Re: Aquatic Plants Digest V1 #134
>From: huntley at ix_netcom.com (Wright Huntley )
>Zeb, I think you may be mistaken about the toxicity of lead to humans (and
>plants or fish). I don't know where you got your information, but it keeps
>cropping up, and I would like to find out where it's coming from.
It looks like a little "wake-up call" is in order here. Wright, I don't
know where you get *your* information about lead, but you're cutting some
serious corners here. A good reference on lead exposure routes and
Toxicology: the Basic Science of Poisones, by Casarett and Doull's
This is THE basic textbook in toxicology, used by graduate students all
over the country. I'll answer some of the points you are raising, based on
information from the textbook, OK?
>Lead is very inert in water that isn't fairly acid. Sure, a child (or
>painter) eating a *lot* of lead-oxide paint can slowly develop some
>heavy-metal poisoning symptoms, but that's not the same thing, at all. This
>paint problem has lead ( :-) ) to a hysterical press reaction comparable only
>to the asbestos scare, and a regulatory zeal that provides jobs for a huge
>number of government employees, certified lead-removal contractors, etc.
Lead is toxic at *any* dose. While some of the effects are subtle
neurological changes, they are detectable and have been replicated in many
laboratory experiment. As the intruments and tests have gotten more
precise, effects have been found at lower and lower doses.
As for the exposure, lead dissolves in water, albeit slowly, and then lands
in the gastro-intestinal tract and/or the bloodstream (through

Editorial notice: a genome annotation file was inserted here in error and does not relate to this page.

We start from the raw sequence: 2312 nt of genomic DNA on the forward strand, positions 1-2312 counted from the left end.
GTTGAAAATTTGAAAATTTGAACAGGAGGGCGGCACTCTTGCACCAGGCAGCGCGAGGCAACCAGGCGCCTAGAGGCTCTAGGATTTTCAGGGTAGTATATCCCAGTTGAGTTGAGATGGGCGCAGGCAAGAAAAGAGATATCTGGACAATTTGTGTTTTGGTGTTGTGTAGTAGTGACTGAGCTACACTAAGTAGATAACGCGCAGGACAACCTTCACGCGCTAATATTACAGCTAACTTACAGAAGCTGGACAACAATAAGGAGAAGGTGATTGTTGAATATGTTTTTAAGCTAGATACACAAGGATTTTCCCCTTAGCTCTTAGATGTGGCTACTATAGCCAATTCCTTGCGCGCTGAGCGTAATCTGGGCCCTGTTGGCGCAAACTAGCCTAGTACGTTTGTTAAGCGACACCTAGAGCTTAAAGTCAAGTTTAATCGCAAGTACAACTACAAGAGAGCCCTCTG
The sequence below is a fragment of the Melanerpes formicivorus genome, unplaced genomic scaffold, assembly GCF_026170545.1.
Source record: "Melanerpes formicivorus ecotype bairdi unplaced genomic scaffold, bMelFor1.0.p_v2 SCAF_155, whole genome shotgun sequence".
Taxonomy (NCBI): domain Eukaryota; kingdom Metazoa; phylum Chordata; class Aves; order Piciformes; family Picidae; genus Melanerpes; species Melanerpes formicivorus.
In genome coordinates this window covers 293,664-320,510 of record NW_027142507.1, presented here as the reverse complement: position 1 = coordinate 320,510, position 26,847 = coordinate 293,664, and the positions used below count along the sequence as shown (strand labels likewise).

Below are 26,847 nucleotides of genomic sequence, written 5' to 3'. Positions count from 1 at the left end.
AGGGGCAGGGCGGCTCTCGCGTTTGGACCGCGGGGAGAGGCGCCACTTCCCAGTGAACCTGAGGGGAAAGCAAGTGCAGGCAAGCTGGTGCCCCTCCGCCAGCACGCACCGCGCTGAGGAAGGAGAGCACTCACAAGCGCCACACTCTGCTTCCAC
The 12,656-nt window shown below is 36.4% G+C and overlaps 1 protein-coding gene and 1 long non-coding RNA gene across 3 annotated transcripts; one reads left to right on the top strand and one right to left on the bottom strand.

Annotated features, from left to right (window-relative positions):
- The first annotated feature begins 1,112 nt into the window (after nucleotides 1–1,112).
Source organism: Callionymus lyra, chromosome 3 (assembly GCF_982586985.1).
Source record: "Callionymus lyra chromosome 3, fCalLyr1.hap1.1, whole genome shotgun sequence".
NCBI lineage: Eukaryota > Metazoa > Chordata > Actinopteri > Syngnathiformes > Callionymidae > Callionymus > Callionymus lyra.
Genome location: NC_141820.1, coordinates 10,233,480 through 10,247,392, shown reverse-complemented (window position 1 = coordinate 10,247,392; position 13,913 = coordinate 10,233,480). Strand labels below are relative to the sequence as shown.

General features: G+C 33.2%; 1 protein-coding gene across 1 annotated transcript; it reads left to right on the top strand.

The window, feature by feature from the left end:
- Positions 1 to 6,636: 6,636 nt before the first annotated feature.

respiration). The major danger of lead is not its acute toxicity, but its
extremely long half-life inside the body (approx. 20 years), where over
time it accumulates to toxic levels and impairs several neurological
processes. Tap water, which is often alkaline, still dissolves lead in
small doses. It ends up in the drinking water and gets ingested that way.
Between 10 and 20% of the lead exposure to humans is through water (most of
the rest is through inhalation).
>If someone out there can document the toxicity of metallic lead, not
>dissolved by gastric acids, I would like to know of it. Then I can shut up
>about this little piece of urban folklore. Until that happens, I'll happily
>use lead anchors when I need them (which is almost never). I'll also repond
>whenever anyone uses that emotion-laden press word, "toxic," without
>justifying the use of such a scare word.
Metallic lead is indeed not toxic as such, but it gets metabolized by a
variety of routes, not just gastric acids. I agree that the lead weights
are not a big problem, unless you're keeping super-valuable and/or rare
plants and fish in your tank, and plan on breeding them for many
generations. And yes, I also use lead weights in my tank (I wished there
was an alternative, though).
Is lead toxic? YOU BET!
| Jean D. Opsomer |
| Department of Statistics |
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